• forthurst
      Posted April 4, 2014 at 12:46 pm | Permalink

      “It has persuaded the IMF, headed by Euro fanatic Christine Lagarde, to offer a loan to Ukraine, without the slightest guarantee that Ukraine can pay it back.”

      For an in depth understanding of the IMF loting process in general and as it is to be applied to Ukraine, I recommend, “Western Looting Of Ukraine Has Begun — Paul Craig Roberts”

    • Tad Davison
      Posted April 4, 2014 at 8:10 pm | Permalink

      Well said Lindsay

      Tad

    • Denis Cooper
      Posted April 5, 2014 at 10:27 am | Permalink

      Even I was somewhat shocked yesterday when I came across this:

      http://bigstory.ap.org/article/ukraine-crisis-gives-nato-alliance-new-purpose

      “The crisis around Ukraine “is providential from the point of view of NATO,” said Nick Witney of the European Council on Foreign Relations. “It gives it a new lease on life.””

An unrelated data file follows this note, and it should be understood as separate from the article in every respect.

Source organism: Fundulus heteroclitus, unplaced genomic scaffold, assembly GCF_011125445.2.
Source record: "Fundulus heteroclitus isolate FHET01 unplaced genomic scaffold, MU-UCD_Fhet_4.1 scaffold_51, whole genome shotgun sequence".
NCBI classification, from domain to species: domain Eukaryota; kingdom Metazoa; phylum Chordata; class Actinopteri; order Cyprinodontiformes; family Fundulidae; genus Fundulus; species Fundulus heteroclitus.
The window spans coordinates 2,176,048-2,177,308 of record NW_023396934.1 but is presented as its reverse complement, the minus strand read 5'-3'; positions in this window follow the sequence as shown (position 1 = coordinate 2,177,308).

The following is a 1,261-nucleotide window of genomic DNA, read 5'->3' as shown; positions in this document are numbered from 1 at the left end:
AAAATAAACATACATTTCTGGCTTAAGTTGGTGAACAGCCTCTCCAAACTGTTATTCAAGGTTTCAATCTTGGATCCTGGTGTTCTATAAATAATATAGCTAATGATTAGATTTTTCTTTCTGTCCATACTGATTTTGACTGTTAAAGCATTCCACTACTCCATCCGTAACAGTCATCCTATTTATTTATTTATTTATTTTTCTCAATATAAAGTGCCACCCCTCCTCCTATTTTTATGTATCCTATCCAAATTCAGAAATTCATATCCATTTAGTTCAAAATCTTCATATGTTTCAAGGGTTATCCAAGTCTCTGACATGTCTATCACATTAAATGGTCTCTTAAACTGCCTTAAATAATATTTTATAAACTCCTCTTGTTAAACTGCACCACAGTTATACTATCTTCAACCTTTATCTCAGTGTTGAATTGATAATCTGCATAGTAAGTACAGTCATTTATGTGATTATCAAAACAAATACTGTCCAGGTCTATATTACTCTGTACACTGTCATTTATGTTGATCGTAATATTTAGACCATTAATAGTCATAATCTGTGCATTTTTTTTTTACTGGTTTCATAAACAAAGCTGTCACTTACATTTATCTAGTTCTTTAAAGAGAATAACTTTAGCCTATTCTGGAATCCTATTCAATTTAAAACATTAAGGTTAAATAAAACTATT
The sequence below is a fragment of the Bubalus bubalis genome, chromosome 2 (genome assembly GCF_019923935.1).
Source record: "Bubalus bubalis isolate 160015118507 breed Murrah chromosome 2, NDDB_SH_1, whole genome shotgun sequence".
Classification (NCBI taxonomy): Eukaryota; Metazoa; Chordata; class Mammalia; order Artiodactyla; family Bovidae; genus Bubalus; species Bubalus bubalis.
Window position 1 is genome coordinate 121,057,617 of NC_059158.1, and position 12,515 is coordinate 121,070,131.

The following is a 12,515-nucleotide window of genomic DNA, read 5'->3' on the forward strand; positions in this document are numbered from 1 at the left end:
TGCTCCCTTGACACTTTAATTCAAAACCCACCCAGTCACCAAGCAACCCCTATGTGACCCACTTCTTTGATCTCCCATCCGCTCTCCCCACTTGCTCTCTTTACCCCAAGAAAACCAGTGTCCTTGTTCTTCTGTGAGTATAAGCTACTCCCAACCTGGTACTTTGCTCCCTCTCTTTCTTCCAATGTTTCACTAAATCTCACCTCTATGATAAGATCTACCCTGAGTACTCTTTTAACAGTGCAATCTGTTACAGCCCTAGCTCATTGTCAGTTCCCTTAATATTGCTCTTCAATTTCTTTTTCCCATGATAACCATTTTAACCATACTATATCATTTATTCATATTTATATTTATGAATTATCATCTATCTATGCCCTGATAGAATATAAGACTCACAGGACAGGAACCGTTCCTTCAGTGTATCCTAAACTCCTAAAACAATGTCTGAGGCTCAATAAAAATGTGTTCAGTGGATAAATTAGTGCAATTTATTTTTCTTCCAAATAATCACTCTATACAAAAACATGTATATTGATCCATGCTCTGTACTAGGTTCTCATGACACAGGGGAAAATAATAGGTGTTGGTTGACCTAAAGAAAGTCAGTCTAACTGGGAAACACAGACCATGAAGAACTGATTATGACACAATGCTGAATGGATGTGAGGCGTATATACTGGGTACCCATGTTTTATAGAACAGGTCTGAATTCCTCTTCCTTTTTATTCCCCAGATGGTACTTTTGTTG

So we have to keep provoking crises to make sure that NATO has a continuing role, is that it?

      I find that this AP report was also used in the Daily Mail, I must have missed it at the time.

  13. Ex-expat Colin
    Posted April 4, 2014 at 7:54 am | Permalink

    Clegg appeared to cringe fairly often when the man from the pub told him some facts about his long experience in both the EU and global business. Farage is a widely experienced man and Clegg knew it.

    Clegg lives in Spain and likely has some big interests there or nearby – he knows.

    I voted for the Common Market and had lived in Holland and Germany 7 yrs at the time. I did not really get it….a group of others had a big and completely different agenda that I did not require.